Just a few years ago, Thompson Farms Smokehouse was struggling to find buyers for its humanely raised, top-quality pork.
Today, the Thompsons are pioneers in an animal welfare certification program endorsed by Whole Foods—and they have more demand for their product than they can currently meet.
“Right now we have to turn [customers] away,” says Donna Anderson, sister to Andrew Thompson and daughter to Raymond Thompson, who co-own Thompson Farms Smokehouse in Dixie, 200 miles south of Atlanta. The family-run business sells its pork to Whole Foods, to New Leaf Market co-op in Tallahassee, Fla., to some restaurants and even Walt Disney World.
Last week, the farm passed the final independent audit to certify its facilities at the highest level of the 5-Step Animal Welfare Rating Standards. It becomes the first producer to achieve “5-Plus” status—meaning animals at Thompson Farms are not caged or crowded (Step 1); live in an enriched environment (Step 2); have outdoor access/live a pasture-centered life (Steps 3/4); are not physically altered through branding, docking or castration (Step 5); and live their entire lives on the farm, including on-site slaughter (Step 5-Plus).
“In all candor, I thought that it would take years and years for anyone to reach that 5-Plus,” says Miyun Park, executive director of Global Animal Partnership, the nonprofit organization that administers the 2-year-old rating program. “The fact that Andrew and his family have already achieved it in these early days, it’s truly a testament to their leadership.”
The Thompson family was already trying to do right by their hogs and their customers when they approached Whole Foods in 2009.
They had abandoned the concrete slab “finishing” facilities for quickly fattening animals before slaughter, commonly used by factory farms. Instead, they were raising their animals outdoors and allowing them to reach slaughter weight at a more natural rate, adding about two months to the life cycle.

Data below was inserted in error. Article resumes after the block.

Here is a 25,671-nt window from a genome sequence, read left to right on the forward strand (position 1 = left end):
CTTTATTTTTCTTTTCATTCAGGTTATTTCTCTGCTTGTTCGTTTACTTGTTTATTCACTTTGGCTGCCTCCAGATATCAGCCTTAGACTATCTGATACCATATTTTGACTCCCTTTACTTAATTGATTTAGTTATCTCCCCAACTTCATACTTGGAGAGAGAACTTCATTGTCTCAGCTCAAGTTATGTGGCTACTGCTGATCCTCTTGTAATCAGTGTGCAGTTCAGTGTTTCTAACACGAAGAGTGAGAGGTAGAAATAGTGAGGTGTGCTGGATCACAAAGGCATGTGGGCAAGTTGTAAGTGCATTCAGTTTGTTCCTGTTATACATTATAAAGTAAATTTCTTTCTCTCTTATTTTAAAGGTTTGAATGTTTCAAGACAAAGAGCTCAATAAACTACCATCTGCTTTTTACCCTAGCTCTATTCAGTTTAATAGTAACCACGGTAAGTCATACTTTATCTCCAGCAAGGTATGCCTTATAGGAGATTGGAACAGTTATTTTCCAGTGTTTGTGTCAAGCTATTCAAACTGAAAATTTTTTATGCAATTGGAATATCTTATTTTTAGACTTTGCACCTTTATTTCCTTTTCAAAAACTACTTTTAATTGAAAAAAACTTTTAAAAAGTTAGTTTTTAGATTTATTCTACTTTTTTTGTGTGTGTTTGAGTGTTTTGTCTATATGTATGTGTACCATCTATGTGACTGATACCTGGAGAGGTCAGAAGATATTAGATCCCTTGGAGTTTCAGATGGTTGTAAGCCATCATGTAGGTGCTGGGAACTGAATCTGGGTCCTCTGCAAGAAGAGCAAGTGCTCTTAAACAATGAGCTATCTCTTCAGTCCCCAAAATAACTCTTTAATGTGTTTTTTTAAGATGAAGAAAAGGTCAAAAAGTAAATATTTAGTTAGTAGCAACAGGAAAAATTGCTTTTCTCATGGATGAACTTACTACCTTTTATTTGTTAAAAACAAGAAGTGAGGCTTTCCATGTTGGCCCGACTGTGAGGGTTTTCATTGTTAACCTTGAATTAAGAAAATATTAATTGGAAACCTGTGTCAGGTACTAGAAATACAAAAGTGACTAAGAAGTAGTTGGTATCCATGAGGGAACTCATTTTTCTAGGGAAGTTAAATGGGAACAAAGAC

“It sounds so corny, but if you have happier pigs, you have better meat,” Anderson explains.
But the problem was, they were having difficulty finding customers who were willing to pay a price reflective of the more expensive process, despite the higher quality product. Then they heard about Whole Foods.
“When we went before them, we said, ‘What do we need to do’?” Anderson says. “We were very willing to work with them.”
Whole Foods, which helped launch GAP and the Step program, requires all of its beef, pork, chicken and turkey producers to be Step certified. Within four months, Thompson Farms Smokehouse had entered the program at an impressive Step 4 rating and had filled its first order to Whole Foods. To move up to the highest rating, the farm had to find ways around castration of its males (they now slaughter them at a younger age, before testosterone becomes a problem), and then build an on-site slaughter facility—accomplished with the help of a Local Producer Loan from Whole Foods Market.
At the recent completion of an exclusive pilot program with Whole Foods, more than 1,800 producers raising more than 140 million animals a year have been audited and certified to Step standards. Now GAP is looking to extend the standards program to other retailers and restaurants. The organization also plans to develop standards for breeding and slaughter.
“To really affect change, it had to be available to other retailers,” says Darrah Horgan, South region public relations director for Whole Foods. “It gives the customers a level of trust because it’s total transparency, from the time that animal was born to the time that meat got to the case.”
The Thompson family doesn’t regret the investment to achieve the new Step 5-plus ranking—which should be made official any day now. “Becoming partners with Whole Foods has made all the difference in the world, financially,” Anderson says. Otherwise, they couldn’t compete with the mass producers. “Right now I don’t think you could be in the hog business as a small independent and make money.”
Are they rolling in dough? Anderson laughs. “Maybe mud, but not dough,” she says. “But we’re proud of our product.”